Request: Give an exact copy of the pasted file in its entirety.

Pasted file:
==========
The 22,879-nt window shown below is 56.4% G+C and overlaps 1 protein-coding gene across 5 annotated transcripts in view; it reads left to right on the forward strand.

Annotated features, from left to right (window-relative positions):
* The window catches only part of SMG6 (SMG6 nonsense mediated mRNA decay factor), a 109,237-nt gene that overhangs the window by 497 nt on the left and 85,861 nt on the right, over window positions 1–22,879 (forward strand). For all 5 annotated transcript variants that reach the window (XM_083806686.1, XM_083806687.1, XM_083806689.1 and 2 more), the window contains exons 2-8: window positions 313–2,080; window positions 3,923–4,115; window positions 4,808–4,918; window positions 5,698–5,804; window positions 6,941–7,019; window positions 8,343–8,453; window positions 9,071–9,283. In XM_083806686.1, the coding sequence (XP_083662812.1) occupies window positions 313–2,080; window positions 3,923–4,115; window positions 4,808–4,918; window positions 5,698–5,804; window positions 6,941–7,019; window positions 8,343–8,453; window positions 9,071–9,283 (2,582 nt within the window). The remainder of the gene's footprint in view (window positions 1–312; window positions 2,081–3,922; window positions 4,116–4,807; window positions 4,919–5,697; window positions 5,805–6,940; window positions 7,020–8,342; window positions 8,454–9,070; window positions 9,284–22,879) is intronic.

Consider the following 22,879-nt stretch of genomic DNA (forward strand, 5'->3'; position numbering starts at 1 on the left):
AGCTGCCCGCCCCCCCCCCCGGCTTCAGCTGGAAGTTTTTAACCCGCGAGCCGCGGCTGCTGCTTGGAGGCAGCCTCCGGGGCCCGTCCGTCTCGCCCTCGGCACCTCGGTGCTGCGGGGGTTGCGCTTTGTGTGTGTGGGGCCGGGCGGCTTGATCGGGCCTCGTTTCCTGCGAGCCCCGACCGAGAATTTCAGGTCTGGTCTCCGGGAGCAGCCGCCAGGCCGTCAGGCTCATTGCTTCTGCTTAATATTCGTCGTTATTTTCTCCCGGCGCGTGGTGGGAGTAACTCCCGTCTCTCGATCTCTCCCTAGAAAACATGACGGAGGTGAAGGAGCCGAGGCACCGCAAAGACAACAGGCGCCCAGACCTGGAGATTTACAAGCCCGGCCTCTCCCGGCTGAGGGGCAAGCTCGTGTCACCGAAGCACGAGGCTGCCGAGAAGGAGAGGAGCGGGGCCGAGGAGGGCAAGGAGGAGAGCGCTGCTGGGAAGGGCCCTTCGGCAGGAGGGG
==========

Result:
The 22,879-nt window shown below is 56.4% G+C and overlaps 1 protein-coding gene across 5 annotated transcripts in view; it reads left to right on the forward strand.

Annotated features, from left to right (window-relative positions):
* The window catches only part of SMG6 (SMG6 nonsense mediated mRNA decay factor), a 109,237-nt gene that overhangs the window by 497 nt on the left and 85,861 nt on the right, over window positions 1–22,879 (forward strand). For all 5 annotated transcript variants that reach the window (XM_083806686.1, XM_083806687.1, XM_083806689.1 and 2 more), the window contains exons 2-8: window positions 313–2,080; window positions 3,923–4,115; window positions 4,808–4,918; window positions 5,698–5,804; window positions 6,941–7,019; window positions 8,343–8,453; window positions 9,071–9,283. In XM_083806686.1, the coding sequence (XP_083662812.1) occupies window positions 313–2,080; window positions 3,923–4,115; window positions 4,808–4,918; window positions 5,698–5,804; window positions 6,941–7,019; window positions 8,343–8,453; window positions 9,071–9,283 (2,582 nt within the window). The remainder of the gene's footprint in view (window positions 1–312; window positions 2,081–3,922; window positions 4,116–4,807; window positions 4,919–5,697; window positions 5,805–6,940; window positions 7,020–8,342; window positions 8,454–9,070; window positions 9,284–22,879) is intronic.

Consider the following 22,879-nt stretch of genomic DNA (forward strand, 5'->3'; position numbering starts at 1 on the left):
AGCTGCCCGCCCCCCCCCCCGGCTTCAGCTGGAAGTTTTTAACCCGCGAGCCGCGGCTGCTGCTTGGAGGCAGCCTCCGGGGCCCGTCCGTCTCGCCCTCGGCACCTCGGTGCTGCGGGGGTTGCGCTTTGTGTGTGTGGGGCCGGGCGGCTTGATCGGGCCTCGTTTCCTGCGAGCCCCGACCGAGAATTTCAGGTCTGGTCTCCGGGAGCAGCCGCCAGGCCGTCAGGCTCATTGCTTCTGCTTAATATTCGTCGTTATTTTCTCCCGGCGCGTGGTGGGAGTAACTCCCGTCTCTCGATCTCTCCCTAGAAAACATGACGGAGGTGAAGGAGCCGAGGCACCGCAAAGACAACAGGCGCCCAGACCTGGAGATTTACAAGCCCGGCCTCTCCCGGCTGAGGGGCAAGCTCGTGTCACCGAAGCACGAGGCTGCCGAGAAGGAGAGGAGCGGGGCCGAGGAGGGCAAGGAGGAGAGCGCTGCTGGGAAGGGCCCTTCGGCAGGAGGGG